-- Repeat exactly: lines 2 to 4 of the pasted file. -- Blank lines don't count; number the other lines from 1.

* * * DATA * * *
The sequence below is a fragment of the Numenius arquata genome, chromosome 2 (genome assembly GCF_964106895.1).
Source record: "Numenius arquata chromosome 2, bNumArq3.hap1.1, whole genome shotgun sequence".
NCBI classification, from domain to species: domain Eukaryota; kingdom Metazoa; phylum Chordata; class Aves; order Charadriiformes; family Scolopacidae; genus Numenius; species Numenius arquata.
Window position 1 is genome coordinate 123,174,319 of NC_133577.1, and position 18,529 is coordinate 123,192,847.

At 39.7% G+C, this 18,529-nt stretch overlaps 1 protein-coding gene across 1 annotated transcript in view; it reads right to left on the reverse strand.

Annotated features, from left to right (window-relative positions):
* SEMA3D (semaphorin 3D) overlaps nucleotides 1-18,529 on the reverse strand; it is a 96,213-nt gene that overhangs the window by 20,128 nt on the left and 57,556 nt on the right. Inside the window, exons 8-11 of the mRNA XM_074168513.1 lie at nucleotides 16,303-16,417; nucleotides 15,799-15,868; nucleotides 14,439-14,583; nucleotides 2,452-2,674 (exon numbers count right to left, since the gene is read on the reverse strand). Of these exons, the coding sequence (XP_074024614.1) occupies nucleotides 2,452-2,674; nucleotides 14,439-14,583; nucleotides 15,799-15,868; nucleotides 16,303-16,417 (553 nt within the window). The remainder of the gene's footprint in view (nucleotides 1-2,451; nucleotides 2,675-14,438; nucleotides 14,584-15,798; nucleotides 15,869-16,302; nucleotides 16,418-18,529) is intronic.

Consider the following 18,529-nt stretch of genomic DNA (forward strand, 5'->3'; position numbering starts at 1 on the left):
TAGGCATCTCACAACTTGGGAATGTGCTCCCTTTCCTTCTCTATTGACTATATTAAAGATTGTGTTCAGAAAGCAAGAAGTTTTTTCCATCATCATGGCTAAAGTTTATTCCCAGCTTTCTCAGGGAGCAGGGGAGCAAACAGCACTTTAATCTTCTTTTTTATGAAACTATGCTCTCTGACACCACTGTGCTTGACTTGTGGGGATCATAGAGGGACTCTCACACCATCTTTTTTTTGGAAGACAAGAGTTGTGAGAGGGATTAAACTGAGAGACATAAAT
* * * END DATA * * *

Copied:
Source record: "Numenius arquata chromosome 2, bNumArq3.hap1.1, whole genome shotgun sequence".
NCBI classification, from domain to species: domain Eukaryota; kingdom Metazoa; phylum Chordata; class Aves; order Charadriiformes; family Scolopacidae; genus Numenius; species Numenius arquata.
Window position 1 is genome coordinate 123,174,319 of NC_133577.1, and position 18,529 is coordinate 123,192,847.